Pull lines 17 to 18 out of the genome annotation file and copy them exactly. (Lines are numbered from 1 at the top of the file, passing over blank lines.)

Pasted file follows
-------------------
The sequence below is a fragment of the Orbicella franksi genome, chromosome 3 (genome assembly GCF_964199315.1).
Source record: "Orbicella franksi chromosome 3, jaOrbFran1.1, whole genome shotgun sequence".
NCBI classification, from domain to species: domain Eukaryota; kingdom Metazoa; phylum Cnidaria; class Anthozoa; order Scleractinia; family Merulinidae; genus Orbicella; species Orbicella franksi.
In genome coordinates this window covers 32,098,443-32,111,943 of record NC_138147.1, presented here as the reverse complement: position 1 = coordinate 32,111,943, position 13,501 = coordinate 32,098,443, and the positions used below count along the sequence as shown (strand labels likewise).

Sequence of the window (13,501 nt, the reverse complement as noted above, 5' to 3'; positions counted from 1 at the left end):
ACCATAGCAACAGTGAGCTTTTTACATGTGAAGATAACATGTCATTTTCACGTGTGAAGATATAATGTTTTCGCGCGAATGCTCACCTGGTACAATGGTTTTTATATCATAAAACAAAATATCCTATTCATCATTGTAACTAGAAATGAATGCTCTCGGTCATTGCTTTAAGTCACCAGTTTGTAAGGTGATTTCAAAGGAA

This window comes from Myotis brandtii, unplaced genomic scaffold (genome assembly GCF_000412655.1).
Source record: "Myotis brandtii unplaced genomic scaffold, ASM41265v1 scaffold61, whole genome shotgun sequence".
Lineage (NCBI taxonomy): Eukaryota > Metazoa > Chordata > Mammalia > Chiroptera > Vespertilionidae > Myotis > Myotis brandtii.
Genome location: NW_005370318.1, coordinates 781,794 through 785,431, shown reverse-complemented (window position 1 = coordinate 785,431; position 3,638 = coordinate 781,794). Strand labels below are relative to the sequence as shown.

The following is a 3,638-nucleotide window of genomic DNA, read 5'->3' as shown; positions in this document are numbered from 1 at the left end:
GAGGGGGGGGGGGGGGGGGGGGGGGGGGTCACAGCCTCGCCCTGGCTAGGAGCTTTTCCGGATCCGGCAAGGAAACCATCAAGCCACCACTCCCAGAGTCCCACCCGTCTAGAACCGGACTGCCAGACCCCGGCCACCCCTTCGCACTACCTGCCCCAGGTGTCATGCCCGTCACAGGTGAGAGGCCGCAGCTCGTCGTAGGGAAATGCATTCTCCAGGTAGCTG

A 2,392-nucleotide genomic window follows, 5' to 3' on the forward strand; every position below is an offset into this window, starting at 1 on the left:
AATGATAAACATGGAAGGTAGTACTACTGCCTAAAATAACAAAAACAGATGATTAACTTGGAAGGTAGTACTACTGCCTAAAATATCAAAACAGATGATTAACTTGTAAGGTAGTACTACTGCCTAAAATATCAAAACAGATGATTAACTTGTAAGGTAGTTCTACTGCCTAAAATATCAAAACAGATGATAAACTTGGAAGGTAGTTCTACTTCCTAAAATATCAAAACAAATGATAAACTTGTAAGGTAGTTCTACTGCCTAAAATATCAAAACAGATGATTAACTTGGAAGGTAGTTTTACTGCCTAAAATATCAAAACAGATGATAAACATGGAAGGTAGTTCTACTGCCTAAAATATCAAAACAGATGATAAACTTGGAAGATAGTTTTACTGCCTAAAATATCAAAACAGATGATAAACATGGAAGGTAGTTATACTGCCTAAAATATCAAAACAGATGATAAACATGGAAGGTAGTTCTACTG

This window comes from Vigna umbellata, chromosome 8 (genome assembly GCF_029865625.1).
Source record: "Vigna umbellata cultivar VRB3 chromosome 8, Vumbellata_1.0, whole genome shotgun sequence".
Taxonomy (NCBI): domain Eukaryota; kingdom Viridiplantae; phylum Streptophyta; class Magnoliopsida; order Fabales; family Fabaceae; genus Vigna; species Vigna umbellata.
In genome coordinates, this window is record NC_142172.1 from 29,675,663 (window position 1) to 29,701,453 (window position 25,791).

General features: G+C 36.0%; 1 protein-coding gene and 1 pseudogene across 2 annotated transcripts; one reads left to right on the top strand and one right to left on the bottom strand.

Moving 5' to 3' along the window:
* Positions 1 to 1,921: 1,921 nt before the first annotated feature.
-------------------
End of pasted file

Taxonomy (NCBI): domain Eukaryota; kingdom Viridiplantae; phylum Streptophyta; class Magnoliopsida; order Fabales; family Fabaceae; genus Vigna; species Vigna umbellata.
In genome coordinates, this window is record NC_142172.1 from 29,675,663 (window position 1) to 29,701,453 (window position 25,791).